Tengyue Zhang, Candid Virtuoso

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Tengyue Zhang, Candid Virtuoso

Zhang prepares to start his piece.

Zhang prepares to start his piece.

Maddie Silcox

Zhang prepares to start his piece.

Maddie Silcox

Maddie Silcox

Zhang prepares to start his piece.

By Laura Madler, Menchville High School

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Guitar students, instrumentalists, and music-lovers alike gathered close to the Menchville auditorium stage, chattering quietly and waiting for the concert to begin. From the stairwell, a man walked across center stage, smiling and laughing about words exchanged with the Menchville guitar teacher. The chatter softened and the man with the bubbly attitude waved at his crowd,

“Hello! Call me TY”

Tengyue Zhang is a classical guitarist- one with first place music competition titles across the globe, two advanced degrees in Music from Juilliard, and a claim to First Prize in the Guitar Foundation of American International Concert Artists Competition in 2017, which is known as the most competitive guitar showcase in the world. His website lists accolade upon accolade for guitar performance over his 21 year-career, starting at age 5 in his hometown of Hebei, China and traveling around the world to play.

“From when I was little, I started with many different things. I did swim, I did martial arts,” Zhang explained. But, he found his real love of guitar through a shared passion for music with his father. “I remember the first time I held a guitar, under the big clock in the living room with my father.” From there, Zhang’s passion grew into an esteemed career, and if you hear him, it’s not hard to understand why.

With each song, Zhang’s skill with the guitar held his audience with rapt attention. Fingers flew across the frets, but he smiled and swayed effortlessly, letting the notes ring out into the auditorium with feeling. Like any good classical guitarist, Zhang made his one instrument sound like an ensemble, balancing low chords and high melody notes with care. He played 6 pieces and showcased his wide appreciation for different styles of music, playing everything from French contemporary, to a baroque court dance, Italian, Spanish, Brazilian jazz, and (when asked what the first song he ever played was) Twinkle Twinkle Little Star. After each piece, the audience erupted into well-deserved applause.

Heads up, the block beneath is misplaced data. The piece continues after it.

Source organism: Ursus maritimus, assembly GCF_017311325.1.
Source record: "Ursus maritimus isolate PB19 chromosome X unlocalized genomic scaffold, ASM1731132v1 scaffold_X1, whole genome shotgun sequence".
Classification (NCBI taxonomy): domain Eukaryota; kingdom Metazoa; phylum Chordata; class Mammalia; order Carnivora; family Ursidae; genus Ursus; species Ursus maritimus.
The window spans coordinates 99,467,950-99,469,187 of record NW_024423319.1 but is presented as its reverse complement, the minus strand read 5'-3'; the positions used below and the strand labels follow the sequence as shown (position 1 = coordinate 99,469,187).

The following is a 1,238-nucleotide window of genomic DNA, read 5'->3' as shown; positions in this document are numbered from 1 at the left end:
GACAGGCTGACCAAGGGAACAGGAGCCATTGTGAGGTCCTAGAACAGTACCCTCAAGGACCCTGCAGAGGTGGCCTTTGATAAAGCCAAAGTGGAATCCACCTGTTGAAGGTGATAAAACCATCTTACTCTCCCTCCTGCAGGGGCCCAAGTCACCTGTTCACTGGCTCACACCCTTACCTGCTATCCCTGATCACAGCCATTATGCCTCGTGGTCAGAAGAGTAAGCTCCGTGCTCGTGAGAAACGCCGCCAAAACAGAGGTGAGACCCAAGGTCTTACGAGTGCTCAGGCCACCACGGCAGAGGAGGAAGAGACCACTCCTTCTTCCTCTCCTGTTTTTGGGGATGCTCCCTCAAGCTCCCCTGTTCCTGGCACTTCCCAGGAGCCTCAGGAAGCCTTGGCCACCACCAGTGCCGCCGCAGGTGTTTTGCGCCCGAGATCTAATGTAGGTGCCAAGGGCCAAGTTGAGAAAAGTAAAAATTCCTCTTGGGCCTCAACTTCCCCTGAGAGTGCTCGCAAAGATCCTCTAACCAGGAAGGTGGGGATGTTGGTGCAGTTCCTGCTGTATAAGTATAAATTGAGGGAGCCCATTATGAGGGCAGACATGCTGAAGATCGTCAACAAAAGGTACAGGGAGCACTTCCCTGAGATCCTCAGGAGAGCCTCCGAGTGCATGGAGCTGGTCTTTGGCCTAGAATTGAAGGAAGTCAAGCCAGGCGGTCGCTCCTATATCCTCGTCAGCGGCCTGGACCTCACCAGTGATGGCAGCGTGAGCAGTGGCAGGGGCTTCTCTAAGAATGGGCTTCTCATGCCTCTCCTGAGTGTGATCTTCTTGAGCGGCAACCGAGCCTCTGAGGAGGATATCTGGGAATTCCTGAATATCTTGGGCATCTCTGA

Partway through the concert, Zhang was joined onstage by Sam Cornette, a Menchville senior and 3-time member of the VA State Guitar Ensemble. When the masterclass commenced, Cornette’s classmates cheered in support of their friend, who played Antonio Lauro’s “Suite Venezolana” while Zhang listened. There was no criticism to be found for Cornette’s playing, and Zhang took a moment to the audience to explain how important it is to express yourself in playing music.

“I love that interpretation of music…I hear Sam’s soul in his music.”

After the masterclass, the audience of young musicians asked Zhang questions about his career, his musical philosophy, and his advice for young instrumentalists. Zhang answered candidly, telling the audience that he still has trouble dedicating himself to practice sometimes, even at such an advanced playing level.

“I used to practice 6-8  hours before auditions and competitions, and 5 hours usually. Now I just sit at my table, watch youtube, and eat chips all the time,” he laughed. “But, I eat my chips with a fork so I can play at the same time without getting the strings dirty,” said Zhang, giving several students in the audience new ideas for multitasking.

“Don’t practice too much; don’t think you have to practice. If you volunteer to suffer through the practice, then you know you really want to do that [play music].”

Zhang’s overall message for the students was to not take the joy out of their music. It’s easy for young musicians to feel burned out or inferior to more experienced players, which can lead to a bad relationship with their music and practice. He urged his audience to instead embrace their appreciation for music- not forcing themselves to practice or keep going, but playing for the fun of it and allowing themselves to speak through music.

“You might have better technique, but that doesn’t mean you’ll be a better musician,” he continued. “If you love it, if you have soul in your music, then you’re a good musician.”

This story was originally published on The Lion’s Roar on February 1, 2019.